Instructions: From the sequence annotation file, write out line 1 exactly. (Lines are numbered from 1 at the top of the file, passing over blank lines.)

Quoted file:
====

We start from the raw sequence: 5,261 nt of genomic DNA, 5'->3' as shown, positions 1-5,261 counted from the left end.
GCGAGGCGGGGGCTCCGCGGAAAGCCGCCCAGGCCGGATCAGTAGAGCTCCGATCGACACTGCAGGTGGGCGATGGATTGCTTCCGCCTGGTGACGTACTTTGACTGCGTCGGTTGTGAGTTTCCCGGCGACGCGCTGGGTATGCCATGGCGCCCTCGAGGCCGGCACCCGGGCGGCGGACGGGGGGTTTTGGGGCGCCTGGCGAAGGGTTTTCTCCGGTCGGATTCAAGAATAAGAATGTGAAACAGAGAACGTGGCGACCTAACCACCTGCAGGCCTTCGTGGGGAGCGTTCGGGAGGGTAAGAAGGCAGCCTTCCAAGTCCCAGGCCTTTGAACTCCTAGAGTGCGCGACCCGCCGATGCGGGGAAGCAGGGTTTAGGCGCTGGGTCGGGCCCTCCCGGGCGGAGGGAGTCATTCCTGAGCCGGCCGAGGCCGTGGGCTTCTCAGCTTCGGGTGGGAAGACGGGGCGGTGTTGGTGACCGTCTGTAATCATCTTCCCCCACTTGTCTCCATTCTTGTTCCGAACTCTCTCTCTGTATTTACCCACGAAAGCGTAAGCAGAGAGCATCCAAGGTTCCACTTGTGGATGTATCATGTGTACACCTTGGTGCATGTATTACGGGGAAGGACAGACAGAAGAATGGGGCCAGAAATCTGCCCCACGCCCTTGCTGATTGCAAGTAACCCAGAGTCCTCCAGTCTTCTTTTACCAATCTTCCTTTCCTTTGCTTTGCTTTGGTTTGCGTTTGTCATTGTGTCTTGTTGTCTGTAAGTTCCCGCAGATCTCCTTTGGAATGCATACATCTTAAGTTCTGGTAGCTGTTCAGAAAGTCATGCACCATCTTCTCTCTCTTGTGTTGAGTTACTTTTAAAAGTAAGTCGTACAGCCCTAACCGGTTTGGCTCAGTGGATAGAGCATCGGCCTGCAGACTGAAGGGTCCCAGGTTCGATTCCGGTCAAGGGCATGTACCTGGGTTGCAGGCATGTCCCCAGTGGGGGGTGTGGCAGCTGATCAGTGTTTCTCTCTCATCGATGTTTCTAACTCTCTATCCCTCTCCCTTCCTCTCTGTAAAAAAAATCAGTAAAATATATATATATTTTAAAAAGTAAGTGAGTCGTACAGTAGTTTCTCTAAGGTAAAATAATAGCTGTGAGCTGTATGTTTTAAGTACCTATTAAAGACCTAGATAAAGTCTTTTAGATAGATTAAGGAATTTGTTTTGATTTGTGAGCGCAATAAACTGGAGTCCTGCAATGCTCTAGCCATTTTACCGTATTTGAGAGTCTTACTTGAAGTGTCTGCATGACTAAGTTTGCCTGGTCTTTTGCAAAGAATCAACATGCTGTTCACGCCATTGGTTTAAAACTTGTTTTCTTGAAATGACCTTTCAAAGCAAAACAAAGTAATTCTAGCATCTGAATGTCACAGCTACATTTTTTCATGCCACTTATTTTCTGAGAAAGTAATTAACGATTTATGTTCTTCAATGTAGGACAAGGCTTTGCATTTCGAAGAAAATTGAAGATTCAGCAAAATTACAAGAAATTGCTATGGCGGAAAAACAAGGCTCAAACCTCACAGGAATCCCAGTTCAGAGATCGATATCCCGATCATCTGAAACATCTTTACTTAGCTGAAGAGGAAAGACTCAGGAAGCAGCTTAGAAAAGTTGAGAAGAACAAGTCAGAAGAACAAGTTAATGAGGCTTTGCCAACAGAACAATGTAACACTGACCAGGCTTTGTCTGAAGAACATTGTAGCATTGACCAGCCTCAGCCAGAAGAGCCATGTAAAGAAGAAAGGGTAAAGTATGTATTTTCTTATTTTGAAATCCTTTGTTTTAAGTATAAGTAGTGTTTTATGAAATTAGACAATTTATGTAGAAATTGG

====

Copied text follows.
We start from the raw sequence: 5,261 nt of genomic DNA, 5'->3' as shown, positions 1-5,261 counted from the left end.